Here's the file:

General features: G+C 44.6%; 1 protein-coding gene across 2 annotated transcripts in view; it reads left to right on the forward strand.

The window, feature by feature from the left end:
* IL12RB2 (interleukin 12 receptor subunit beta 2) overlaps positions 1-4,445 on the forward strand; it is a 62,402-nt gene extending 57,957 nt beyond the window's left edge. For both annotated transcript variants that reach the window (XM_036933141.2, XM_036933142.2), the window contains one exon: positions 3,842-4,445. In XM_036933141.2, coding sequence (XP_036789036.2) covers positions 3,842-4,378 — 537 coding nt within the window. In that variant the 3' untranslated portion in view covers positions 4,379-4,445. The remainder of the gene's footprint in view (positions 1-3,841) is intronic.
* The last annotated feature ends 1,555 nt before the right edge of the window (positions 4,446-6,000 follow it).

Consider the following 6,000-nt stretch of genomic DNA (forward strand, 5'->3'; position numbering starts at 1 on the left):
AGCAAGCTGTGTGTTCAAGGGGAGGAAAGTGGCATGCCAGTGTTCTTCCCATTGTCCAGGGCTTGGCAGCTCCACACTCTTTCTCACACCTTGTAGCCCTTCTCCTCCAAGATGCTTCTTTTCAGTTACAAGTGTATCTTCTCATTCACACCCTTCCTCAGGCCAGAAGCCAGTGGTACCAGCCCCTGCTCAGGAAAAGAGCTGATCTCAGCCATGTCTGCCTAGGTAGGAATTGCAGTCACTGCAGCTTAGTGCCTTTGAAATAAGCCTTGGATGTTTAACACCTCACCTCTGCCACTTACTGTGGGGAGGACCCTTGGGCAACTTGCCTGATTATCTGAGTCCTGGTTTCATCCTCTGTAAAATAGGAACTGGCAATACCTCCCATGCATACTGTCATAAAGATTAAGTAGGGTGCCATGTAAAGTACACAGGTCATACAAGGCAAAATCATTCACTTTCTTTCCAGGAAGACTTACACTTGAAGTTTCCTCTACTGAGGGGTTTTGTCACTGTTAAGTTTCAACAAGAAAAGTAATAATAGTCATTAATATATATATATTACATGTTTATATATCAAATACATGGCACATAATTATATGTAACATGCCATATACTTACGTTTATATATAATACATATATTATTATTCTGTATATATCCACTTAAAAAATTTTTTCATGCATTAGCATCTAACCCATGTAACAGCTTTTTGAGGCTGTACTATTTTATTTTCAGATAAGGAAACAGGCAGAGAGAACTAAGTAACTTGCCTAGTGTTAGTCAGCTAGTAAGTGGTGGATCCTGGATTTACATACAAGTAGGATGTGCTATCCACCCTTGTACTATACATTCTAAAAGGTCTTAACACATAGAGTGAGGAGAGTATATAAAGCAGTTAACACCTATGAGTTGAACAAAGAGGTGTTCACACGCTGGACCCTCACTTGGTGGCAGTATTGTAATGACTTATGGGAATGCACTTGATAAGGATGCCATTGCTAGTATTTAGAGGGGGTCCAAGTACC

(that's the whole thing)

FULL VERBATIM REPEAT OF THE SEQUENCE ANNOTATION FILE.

General features: G+C 44.6%; 1 protein-coding gene across 2 annotated transcripts in view; it reads left to right on the forward strand.

The window, feature by feature from the left end:
* IL12RB2 (interleukin 12 receptor subunit beta 2) overlaps positions 1-4,445 on the forward strand; it is a 62,402-nt gene extending 57,957 nt beyond the window's left edge. For both annotated transcript variants that reach the window (XM_036933141.2, XM_036933142.2), the window contains one exon: positions 3,842-4,445. In XM_036933141.2, coding sequence (XP_036789036.2) covers positions 3,842-4,378 — 537 coding nt within the window. In that variant the 3' untranslated portion in view covers positions 4,379-4,445. The remainder of the gene's footprint in view (positions 1-3,841) is intronic.
* The last annotated feature ends 1,555 nt before the right edge of the window (positions 4,446-6,000 follow it).

Consider the following 6,000-nt stretch of genomic DNA (forward strand, 5'->3'; position numbering starts at 1 on the left):
AGCAAGCTGTGTGTTCAAGGGGAGGAAAGTGGCATGCCAGTGTTCTTCCCATTGTCCAGGGCTTGGCAGCTCCACACTCTTTCTCACACCTTGTAGCCCTTCTCCTCCAAGATGCTTCTTTTCAGTTACAAGTGTATCTTCTCATTCACACCCTTCCTCAGGCCAGAAGCCAGTGGTACCAGCCCCTGCTCAGGAAAAGAGCTGATCTCAGCCATGTCTGCCTAGGTAGGAATTGCAGTCACTGCAGCTTAGTGCCTTTGAAATAAGCCTTGGATGTTTAACACCTCACCTCTGCCACTTACTGTGGGGAGGACCCTTGGGCAACTTGCCTGATTATCTGAGTCCTGGTTTCATCCTCTGTAAAATAGGAACTGGCAATACCTCCCATGCATACTGTCATAAAGATTAAGTAGGGTGCCATGTAAAGTACACAGGTCATACAAGGCAAAATCATTCACTTTCTTTCCAGGAAGACTTACACTTGAAGTTTCCTCTACTGAGGGGTTTTGTCACTGTTAAGTTTCAACAAGAAAAGTAATAATAGTCATTAATATATATATATTACATGTTTATATATCAAATACATGGCACATAATTATATGTAACATGCCATATACTTACGTTTATATATAATACATATATTATTATTCTGTATATATCCACTTAAAAAATTTTTTCATGCATTAGCATCTAACCCATGTAACAGCTTTTTGAGGCTGTACTATTTTATTTTCAGATAAGGAAACAGGCAGAGAGAACTAAGTAACTTGCCTAGTGTTAGTCAGCTAGTAAGTGGTGGATCCTGGATTTACATACAAGTAGGATGTGCTATCCACCCTTGTACTATACATTCTAAAAGGTCTTAACACATAGAGTGAGGAGAGTATATAAAGCAGTTAACACCTATGAGTTGAACAAAGAGGTGTTCACACGCTGGACCCTCACTTGGTGGCAGTATTGTAATGACTTATGGGAATGCACTTGATAAGGATGCCATTGCTAGTATTTAGAGGGGGTCCAAGTACC